Friday, February 15, 2019

City Power Seen In Gun Vote, Republican Pot Heads In The Senate, And: PERA's Propst Has Big Problems 

Blogging New Mexico 
There's that citification of New Mexican politics again. A group of mostly rural county sheriffs sat in the state Senate gallery Thursday in solidarity against a gun control bill being debated that called for more background checks when buying and selling firearms but the bill still managed to pass the often conservative Senate, 22-20. Do you think that would have happened even five years ago?

It didn't hurt that only hours before the vote a student at a Rio Rancho high school fired a gunshot inside the school, setting off panic. Fortunately, that's all there was to it. But the bottom line at the capitol when it comes to social legislation like gun control is the aforementioned growing power of the liberal cities (ABQ, Santa Fe and Las Cruces) and a new Democratic Governor who was elected with overwhelming margins in those cities.

Two Dems who often take the conservative line and that the 16 Senate Republicans count on to join them to defeat liberal legislation refused this time. Both are from metro areas--Sen. Mary Kay Papen of Las Cruces and John Sapien of Bernalillo. Meanwhile, newly appointed Dem state Senator Gabriel Ramos confirmed the worst fears of his progressive foes and voted with the R's against the background checks.

The House has passed a similar bill so MLG will soon get out her signing pen. She was in the fore of tough gun legislation when she served as a congresswoman and she's picking up in Santa Fe where she left off in DC.

With the political compass in the Senate moving from the center right and more toward the center, it will be interesting to see in the final month of the session how many more cracks form in the conservative dam.


Our Alligators were spot on when they said to keep an eye on a small group of GOP state Senators when it comes to legalizing recreational marijuana. Those senators--ABQ's Mark Moores, Roswell's Cliff Pirtle and Rio Rancho's Craig Brandt joined three Dem Senators this week and came with this bill:

Senators introduced a bill to allow the legalization of cannabis for adult use, and they're putting a special emphasis on the protection of children. While there is a growing bipartisan agreement that prohibition has not been effective in limiting and controlling the negative impact of cannabis in our state. The Senators involved want a responsible regulatory process that minimizes its negative impact and better protects children.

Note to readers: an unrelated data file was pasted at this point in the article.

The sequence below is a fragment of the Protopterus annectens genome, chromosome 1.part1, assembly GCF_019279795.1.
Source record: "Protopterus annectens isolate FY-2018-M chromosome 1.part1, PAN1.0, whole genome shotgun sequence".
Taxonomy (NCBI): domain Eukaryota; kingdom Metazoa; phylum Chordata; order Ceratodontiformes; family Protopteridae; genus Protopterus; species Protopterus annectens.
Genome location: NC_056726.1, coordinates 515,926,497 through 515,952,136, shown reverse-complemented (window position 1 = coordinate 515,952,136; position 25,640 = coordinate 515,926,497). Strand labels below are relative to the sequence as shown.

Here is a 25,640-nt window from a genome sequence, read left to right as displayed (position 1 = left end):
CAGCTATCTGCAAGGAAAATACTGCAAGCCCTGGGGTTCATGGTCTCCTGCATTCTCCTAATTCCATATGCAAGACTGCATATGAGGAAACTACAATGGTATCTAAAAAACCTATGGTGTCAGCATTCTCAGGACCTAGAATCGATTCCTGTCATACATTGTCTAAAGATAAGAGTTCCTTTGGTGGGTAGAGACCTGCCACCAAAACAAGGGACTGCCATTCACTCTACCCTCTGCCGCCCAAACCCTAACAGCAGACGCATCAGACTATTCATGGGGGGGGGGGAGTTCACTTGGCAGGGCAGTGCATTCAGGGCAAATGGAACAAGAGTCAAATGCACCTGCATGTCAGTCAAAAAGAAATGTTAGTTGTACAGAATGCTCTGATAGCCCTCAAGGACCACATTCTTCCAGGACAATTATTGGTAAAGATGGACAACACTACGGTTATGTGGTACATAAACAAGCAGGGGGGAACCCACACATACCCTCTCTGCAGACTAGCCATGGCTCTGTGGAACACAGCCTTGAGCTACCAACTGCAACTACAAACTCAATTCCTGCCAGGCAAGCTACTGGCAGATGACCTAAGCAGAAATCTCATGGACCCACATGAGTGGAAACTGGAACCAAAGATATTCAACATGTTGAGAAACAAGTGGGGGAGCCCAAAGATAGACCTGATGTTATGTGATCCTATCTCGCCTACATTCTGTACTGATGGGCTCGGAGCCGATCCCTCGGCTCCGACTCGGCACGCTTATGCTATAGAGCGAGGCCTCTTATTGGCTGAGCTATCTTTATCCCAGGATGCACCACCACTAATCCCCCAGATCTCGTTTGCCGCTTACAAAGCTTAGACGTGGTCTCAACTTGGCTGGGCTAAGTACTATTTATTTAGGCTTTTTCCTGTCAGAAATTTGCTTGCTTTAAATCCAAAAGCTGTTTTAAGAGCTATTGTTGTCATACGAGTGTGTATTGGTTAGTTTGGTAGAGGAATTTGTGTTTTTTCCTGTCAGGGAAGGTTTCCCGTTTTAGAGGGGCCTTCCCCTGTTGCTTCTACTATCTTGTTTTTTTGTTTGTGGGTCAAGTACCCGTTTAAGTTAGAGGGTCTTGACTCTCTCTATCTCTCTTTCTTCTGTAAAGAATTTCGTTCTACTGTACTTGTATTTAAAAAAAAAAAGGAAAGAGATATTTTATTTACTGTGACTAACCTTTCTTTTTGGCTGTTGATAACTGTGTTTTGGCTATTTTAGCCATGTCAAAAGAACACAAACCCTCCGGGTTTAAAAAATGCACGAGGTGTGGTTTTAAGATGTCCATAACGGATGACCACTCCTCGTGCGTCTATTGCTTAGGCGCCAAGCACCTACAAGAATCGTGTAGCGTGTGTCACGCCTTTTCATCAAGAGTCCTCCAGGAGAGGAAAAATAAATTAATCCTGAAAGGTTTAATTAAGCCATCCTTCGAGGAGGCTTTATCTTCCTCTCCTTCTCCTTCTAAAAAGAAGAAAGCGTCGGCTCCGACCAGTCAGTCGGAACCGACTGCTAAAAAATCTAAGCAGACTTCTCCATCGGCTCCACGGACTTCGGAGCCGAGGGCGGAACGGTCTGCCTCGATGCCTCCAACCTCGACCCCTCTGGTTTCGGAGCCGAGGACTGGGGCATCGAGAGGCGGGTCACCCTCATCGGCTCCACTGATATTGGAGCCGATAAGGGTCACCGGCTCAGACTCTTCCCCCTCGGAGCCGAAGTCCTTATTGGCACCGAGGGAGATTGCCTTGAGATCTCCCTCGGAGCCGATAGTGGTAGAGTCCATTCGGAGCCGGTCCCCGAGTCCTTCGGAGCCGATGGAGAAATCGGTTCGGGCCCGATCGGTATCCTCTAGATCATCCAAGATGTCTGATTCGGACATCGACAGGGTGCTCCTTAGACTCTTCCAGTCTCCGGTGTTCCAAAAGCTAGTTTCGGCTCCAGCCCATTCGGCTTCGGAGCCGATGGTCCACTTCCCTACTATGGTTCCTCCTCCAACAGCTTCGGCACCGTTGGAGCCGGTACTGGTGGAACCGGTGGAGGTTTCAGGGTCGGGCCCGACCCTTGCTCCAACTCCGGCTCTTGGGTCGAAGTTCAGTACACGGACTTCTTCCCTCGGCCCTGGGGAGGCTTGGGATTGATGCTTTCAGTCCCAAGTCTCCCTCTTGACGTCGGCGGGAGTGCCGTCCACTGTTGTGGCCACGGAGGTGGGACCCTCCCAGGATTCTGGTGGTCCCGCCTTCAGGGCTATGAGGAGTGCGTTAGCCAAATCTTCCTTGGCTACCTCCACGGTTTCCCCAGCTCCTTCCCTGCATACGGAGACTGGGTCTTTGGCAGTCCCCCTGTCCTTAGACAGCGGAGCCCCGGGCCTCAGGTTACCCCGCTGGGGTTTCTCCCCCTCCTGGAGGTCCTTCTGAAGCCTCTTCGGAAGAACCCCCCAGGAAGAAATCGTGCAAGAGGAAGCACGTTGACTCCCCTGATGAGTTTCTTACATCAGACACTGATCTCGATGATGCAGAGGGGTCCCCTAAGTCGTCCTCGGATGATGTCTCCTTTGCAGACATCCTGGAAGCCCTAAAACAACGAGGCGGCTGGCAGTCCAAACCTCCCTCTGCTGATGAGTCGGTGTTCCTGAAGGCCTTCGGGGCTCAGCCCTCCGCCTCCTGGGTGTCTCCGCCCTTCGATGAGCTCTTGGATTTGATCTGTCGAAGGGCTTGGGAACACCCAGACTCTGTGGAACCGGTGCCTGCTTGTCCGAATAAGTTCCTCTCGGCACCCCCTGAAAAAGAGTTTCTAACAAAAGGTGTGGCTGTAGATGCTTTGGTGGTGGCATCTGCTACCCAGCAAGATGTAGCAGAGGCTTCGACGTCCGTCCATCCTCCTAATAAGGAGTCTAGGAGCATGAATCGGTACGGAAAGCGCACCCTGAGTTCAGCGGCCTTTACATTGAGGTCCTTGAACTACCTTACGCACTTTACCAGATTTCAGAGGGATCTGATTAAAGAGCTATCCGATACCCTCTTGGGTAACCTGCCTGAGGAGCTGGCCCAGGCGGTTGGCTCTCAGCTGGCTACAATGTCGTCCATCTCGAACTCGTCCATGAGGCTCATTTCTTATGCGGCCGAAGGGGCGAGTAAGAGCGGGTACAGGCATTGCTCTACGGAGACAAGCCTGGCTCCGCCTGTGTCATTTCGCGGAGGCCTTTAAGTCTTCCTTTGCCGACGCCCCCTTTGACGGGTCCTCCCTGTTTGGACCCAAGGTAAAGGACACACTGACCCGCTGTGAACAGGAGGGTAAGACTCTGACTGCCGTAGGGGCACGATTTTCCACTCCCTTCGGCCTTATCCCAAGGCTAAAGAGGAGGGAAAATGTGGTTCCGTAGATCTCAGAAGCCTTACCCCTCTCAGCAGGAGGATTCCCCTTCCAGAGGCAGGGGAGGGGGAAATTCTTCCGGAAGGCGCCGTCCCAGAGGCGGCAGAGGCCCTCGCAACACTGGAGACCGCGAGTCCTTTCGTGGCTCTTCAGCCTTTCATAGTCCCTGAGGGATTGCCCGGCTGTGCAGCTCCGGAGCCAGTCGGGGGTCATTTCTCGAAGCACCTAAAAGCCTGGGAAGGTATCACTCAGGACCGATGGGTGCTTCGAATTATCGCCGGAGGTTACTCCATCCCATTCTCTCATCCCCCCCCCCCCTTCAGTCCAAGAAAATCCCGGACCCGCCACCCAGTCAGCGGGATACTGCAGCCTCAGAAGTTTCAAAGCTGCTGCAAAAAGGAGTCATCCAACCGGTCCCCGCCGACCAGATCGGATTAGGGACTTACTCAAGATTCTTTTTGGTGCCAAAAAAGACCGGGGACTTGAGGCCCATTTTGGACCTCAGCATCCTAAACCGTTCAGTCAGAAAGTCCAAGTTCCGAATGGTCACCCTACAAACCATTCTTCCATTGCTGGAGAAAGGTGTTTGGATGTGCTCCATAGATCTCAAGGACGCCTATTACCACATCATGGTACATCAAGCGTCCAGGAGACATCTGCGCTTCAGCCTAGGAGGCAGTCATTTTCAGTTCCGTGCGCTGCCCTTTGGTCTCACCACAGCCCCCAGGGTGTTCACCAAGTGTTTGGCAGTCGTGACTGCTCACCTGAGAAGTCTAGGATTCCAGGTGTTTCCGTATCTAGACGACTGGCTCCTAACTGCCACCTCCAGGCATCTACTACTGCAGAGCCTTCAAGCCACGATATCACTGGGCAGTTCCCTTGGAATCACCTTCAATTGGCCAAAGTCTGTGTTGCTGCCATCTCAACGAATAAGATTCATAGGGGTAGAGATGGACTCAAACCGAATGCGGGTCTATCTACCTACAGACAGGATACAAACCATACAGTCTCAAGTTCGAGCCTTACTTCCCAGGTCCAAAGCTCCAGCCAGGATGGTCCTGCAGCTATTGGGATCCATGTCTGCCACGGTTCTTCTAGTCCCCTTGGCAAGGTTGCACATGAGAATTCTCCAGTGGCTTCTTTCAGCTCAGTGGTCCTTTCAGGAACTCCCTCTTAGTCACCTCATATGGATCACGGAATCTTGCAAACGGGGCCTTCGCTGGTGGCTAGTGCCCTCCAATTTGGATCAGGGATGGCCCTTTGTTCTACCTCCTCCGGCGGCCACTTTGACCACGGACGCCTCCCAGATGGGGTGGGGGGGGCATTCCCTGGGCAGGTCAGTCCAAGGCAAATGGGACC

That doesn't mean the outlook for legalizing pot this year isn't still cloudy. A number of Dem Senators are still against it but this will be closely watched.


State employees and the many who are retired are going to be interested in this development from Tuesday's board meeting of the Public Employee Retirement Authority (PERA).

The executive director of PERA, Wayne Propst, has landed in the sights of Attorney General Hector Balderas who, at the request of the Board, is investigating Propst over big staff pay raises he has been dishing out. One of our Alligators at the meeting reports:

--The PERA Board voted to suspend Executive Director Wayne Propst's authority over PERA staff regarding pay raises and promotions until an investigation into the raises by the Attorney General is complete.

--The Board voted to ask the Attorney General to investigate Propst regarding pay raises and promotions for his staff over the last five years.

--State Treasurer Tim Eichenberg stated that he has already sent a letter to the Attorney General requesting an investigation of Propst for potential illegalities regarding PERA pay raises and promotions.

--Chief Investment Officer Dominic Garcia reported that the PERA fund lost 2.5% in 2018. In comparison The Education Retirement Board fund (ERB) for educators had a 0.6% increase during 2018. The PERA fund fell to $14.6 billion from $15 billion.

Propst handed out $630,000 in pay raises last year to 30 of the agency's employees, including himself. The raises ranged from 6 to 59 percent and done without board approval, according to ABQ Report.

Making matters worse, while handing out the staff pay hikes Propst has been lobbying to have retired state employees give up their 2 percent annual cost of living adjustment (COLA) in order to help the PERA fund achieve long-term solvency. But with the AG breathing down his neck and the Guv and many legislators wary of suspending the COLA, it appears it will be Propst who will getting his wings clipped. A recording of the meeting is here.

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Thursday, February 14, 2019

Troubled UNM Gets Five New Regents; Can They Make A Difference: Roundhouse Insiders Game Them Out